Blood Agar- Composition, Principle, Preparation, Uses and Hemolysis


Blood agar is a type of bacterial growth medium that contains blood as an additional source of nutrients. Blood agar is used to culture fastidious organisms, which are bacteria that have specific nutritional requirements and do not grow well on ordinary media. Blood agar is also used to differentiate bacteria based on their ability to hemolyze (break down) red blood cells in the blood.

Blood agar consists of a base medium, such as tryptic soy agar or Columbia agar, that provides the basic nutrients for bacterial growth, such as proteins, carbohydrates, salts, and vitamins. To this base medium, 5% of defibrinated mammalian blood (usually sheep or horse) is added after sterilization. The blood provides extra nutrients, such as iron, growth factors, and hemin, that are essential for some bacteria. The blood also serves as an indicator of hemolysis, which is a characteristic reaction of some bacteria that produce enzymes called hemolysins. Hemolysins can cause partial or complete lysis of red blood cells, resulting in different patterns of color change on the agar surface.

There are four types of hemolysis that can be observed on blood agar: alpha (α), beta (β), gamma (γ), and alpha prime (α`). Alpha hemolysis is a partial lysis of red blood cells that causes a greenish discoloration around the bacterial colonies. Beta hemolysis is a complete lysis of red blood cells that causes a clear zone around the bacterial colonies. Gamma hemolysis is no lysis of red blood cells and no change in color on the agar. Alpha prime hemolysis is a double zone of hemolysis, with a narrow zone of intact red blood cells surrounded by a wider zone of complete lysis.

The type of hemolysis produced by a bacterium can be used as a clue for its identification. For example, Streptococcus pneumoniae produces alpha hemolysis, Streptococcus pyogenes produces beta hemolysis, and Staphylococcus epidermidis produces gamma hemolysis. However, hemolysis alone is not sufficient for identification, as different bacteria can produce the same type of hemolysis or different types of hemolysis depending on the source of blood used. Therefore, other tests and characteristics are also needed to confirm the identity of a bacterium.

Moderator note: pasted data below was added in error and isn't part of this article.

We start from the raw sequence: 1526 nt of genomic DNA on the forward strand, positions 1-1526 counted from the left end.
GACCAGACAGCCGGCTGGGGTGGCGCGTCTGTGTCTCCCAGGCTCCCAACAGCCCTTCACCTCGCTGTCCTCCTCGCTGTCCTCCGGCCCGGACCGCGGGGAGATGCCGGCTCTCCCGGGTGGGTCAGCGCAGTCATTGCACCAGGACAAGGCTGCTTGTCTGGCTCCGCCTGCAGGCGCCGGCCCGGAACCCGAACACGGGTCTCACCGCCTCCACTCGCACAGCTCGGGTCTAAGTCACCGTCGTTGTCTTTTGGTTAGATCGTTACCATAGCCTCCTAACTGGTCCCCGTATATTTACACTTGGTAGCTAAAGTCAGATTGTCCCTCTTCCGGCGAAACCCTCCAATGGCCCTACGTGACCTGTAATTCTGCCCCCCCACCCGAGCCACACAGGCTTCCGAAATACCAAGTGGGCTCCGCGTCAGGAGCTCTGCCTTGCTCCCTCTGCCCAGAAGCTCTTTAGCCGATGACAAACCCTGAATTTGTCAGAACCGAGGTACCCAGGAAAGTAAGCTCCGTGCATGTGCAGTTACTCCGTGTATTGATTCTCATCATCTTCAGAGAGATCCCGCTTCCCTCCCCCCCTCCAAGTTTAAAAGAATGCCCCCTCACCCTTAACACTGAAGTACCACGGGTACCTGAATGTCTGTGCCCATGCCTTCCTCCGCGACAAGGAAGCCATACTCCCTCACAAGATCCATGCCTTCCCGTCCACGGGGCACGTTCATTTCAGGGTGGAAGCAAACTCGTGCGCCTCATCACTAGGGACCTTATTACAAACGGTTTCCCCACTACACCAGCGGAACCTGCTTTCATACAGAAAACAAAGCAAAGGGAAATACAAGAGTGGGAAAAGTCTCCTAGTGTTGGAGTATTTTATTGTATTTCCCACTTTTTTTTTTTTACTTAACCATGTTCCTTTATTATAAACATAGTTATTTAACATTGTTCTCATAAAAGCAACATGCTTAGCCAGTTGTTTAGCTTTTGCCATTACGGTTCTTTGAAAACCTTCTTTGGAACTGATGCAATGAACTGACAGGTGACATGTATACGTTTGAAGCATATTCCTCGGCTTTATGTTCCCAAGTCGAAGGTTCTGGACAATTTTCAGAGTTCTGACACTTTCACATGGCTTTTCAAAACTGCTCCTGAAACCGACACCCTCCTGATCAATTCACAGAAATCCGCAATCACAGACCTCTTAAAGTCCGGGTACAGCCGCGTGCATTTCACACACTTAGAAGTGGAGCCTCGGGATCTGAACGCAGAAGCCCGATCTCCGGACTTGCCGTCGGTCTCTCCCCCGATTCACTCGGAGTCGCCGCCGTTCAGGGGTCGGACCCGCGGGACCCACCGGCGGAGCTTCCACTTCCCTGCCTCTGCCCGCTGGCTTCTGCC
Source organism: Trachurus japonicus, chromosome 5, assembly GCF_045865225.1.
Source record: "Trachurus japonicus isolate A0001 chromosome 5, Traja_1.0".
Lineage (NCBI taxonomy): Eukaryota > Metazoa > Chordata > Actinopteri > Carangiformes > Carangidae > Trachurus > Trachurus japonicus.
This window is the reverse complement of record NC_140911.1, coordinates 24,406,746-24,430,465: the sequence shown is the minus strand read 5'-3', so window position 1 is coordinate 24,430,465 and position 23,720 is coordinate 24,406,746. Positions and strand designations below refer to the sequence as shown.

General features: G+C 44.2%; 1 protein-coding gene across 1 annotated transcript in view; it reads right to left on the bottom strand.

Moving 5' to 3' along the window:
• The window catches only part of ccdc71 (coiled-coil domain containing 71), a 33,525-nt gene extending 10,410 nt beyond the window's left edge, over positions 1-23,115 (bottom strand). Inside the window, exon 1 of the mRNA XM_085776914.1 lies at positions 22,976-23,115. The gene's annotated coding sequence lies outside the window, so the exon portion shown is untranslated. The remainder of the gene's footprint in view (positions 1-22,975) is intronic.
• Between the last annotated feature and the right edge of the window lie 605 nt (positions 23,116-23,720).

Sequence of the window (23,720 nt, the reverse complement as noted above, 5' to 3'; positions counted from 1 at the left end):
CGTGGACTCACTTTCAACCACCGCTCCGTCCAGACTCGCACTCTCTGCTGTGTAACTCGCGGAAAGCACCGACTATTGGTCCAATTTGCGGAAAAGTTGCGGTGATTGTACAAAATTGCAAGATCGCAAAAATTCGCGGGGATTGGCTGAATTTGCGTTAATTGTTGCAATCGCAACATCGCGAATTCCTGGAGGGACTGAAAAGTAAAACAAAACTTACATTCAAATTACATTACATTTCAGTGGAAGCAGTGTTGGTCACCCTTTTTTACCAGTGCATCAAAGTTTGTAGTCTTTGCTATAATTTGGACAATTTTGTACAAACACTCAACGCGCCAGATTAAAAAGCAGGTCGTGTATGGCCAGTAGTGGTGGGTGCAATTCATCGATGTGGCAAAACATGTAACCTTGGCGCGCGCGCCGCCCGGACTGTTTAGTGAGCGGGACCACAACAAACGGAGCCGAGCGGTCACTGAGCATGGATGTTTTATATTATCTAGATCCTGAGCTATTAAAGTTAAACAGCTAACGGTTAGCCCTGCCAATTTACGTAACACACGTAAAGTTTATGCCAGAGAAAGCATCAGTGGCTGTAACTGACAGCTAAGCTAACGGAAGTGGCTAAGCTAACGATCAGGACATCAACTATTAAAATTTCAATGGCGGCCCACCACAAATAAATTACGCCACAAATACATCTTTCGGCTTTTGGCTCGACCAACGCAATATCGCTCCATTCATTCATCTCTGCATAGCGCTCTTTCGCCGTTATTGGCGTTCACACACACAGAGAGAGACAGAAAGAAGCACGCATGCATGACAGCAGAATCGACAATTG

Blood agar is an important clinical medium that can help isolate and identify fastidious and pathogenic bacteria from various specimens. Blood agar can also be modified by adding other ingredients or heating the blood to create specialized media for specific purposes. For example, chocolate agar is a heated blood agar that supports the growth of Neisseria and Haemophilus species. Phenolphthalein phosphate can be added to blood agar to detect phosphate-producing Staphylococci.

In this article, we will discuss the composition, principle, preparation, uses and limitations of blood agar in detail. We will also explain how to interpret the results on blood agar based on the growth and hemolysis patterns of different bacteria.